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PROC SQL "Where NOT IN" gives different results than Sum(Case(Where NOT IN)

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Contributor
Posts: 38

PROC SQL "Where NOT IN" gives different results than Sum(Case(Where NOT IN)

Why do I get conflicting results? I tested using an ODBC database - both Oracle and SQL Server. This works fine if I use SAS data.

Why are the "missing values" counted in the Sum(Case(Where NOT IN))) but not in the "Where NOT IN"?

Here is my code:
libname awdb2 meta library='awdb2'; /*Any ODBC connected data base.*/
Title1 'Base Data';
proc sql;
select ServiceLevelThreshold Label='SLT'
, count(1) as SLT_Count
from awdb2.t_call_type
group by 1
order by 1
;
quit;

Title1 'Where Not In (10)';
proc sql;
select ServiceLevelThreshold Label='SLT'
, count(1) as SLT_Count
from awdb2.t_Call_Type
where ServiceLevelThreshold not in (10)
group by ServiceLevelThreshold
order by ServiceLevelThreshold
;
quit;

Title1 'Sum(Case( Where Not In (10)))';
proc sql;
select sum(case when (ServiceLevelThreshold not in (10)) then 1 else 0 end) as SLT_Count
from awdb2.t_call_type
;
quit;

/* Test Data:
data Test;
infile datalines missover;
input ServiceLevelThreshold $ Status;
datalines;
h0 92
h0 51
h0 10
h0 51
h0 10
h0 66
h0 66
h0 10
h0 66
h1 10
h1 51
h1 92
h1
h1 10
h1
h2 51
h2
h2 66
h2 66
h2 10
h2 51
h2 66
h2 51
h2 10
;
run;*/
Super User
Posts: 10,035

Re: PROC SQL "Where NOT IN" gives different results than Sum(Case(Where NOT IN)

Posted in reply to SAS_Doctor
I tested it.There is no problem
[pre]

data Test;
infile datalines truncover;
input ServiceLevelThreshold $ Status;
datalines;
h0 92
h0 51
h0 10
h0 51
h0 10
h0 66
h0 66
h0 10
h0 66
h1 10
h1 51
h1 92
h1
h1 10
h1
h2 51
h2
h2 66
h2 66
h2 10
h2 51
h2 66
h2 51
h2 10
;
run;
Title1 'Base Data';
proc sql;
select ServiceLevelThreshold Label='SLT'
, count(1) as SLT_Count
from test
group by 1
order by 1
;
quit;

Title1 'Where Not In (10)';
proc sql;
select ServiceLevelThreshold Label='SLT'
, count(1) as SLT_Count
from test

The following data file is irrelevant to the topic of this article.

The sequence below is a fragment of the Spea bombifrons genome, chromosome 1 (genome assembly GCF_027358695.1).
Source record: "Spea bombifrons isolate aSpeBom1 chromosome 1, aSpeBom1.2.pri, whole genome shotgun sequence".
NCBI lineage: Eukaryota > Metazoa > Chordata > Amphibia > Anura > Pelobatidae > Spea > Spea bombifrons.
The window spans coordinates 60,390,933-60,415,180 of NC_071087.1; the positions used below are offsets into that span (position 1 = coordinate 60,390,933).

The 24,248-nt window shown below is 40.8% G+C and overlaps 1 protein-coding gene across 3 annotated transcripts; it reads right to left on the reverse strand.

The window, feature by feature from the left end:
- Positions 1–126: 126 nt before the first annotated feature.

where status not in (10)
group by ServiceLevelThreshold
order by ServiceLevelThreshold
;
quit;

Title1 'Sum(Case( Where Not In (10)))';
proc sql;
select sum(case when (status not in (10)) then 1 else 0 end) as SLT_Count
from test
;
quit;



[/pre]


They all equal 17.


Ksharp
Contributor
Posts: 38

Re: PROC SQL "Where NOT IN" gives different results than Sum(Case(Where NOT IN)

Posted in reply to SAS_Doctor
There is a known difference with how databases handle NULLs. Here is the wonderful explination I got from Michele Austin
@ SAS Tech Support. Thank You Michele!

James,

It sounds like you are hitting a known issue with databases. A NULL is the absence of a value so a database doesn't consider the value when doing equality testing. Any rows that are NULLs will not show up when doing an NOT IN if the DBMS is processing the WHERE. In SAS we don't have the concept of NULLs so the rows would be kept. If you want to keep the NULLs then you need to explicitly code for them using an OR condition

where var not in (.....) or var is null

The reason that the SUM CASE included the NULLs is I suspect SAS was doing the processing as the query is not valid in most databases so SAS would retrieve the rows and do the processing in SAS.

Let me know if you have any questions. I'll plan on keeping the track open for 2 weeks unless I hear otherwise. After that I'll assume that it's okay to resolve.

Michele Austin
SAS Technical Support

Below is some information that I copied from the online documentation that discusses differences in results when processing NULL data

Potential Result Set Differences When Processing Null Data When your data contains null values or when internal processing generates intermediate data sets that contain null values, you might get different result sets depending on whether the processing is done by SAS or by the DBMS. Although in many cases this does not present a problem, it is important to understand how these differences occur.

Most relational database systems have a special value called null, which means an absence of information and is analogous to a SAS missing value. SAS/ACCESS translates SAS missing values to DBMS null values when creating DBMS tables from within SAS. Conversely, SAS/ACCESS translates DBMS null values to SAS missing values when reading DBMS data into SAS.

There is, however, an important difference in the behavior of DBMS null values and SAS missing values:

A DBMS null value is interpreted as the absence of data, so you cannot sort a DBMS null value or evaluate it with standard comparison operators.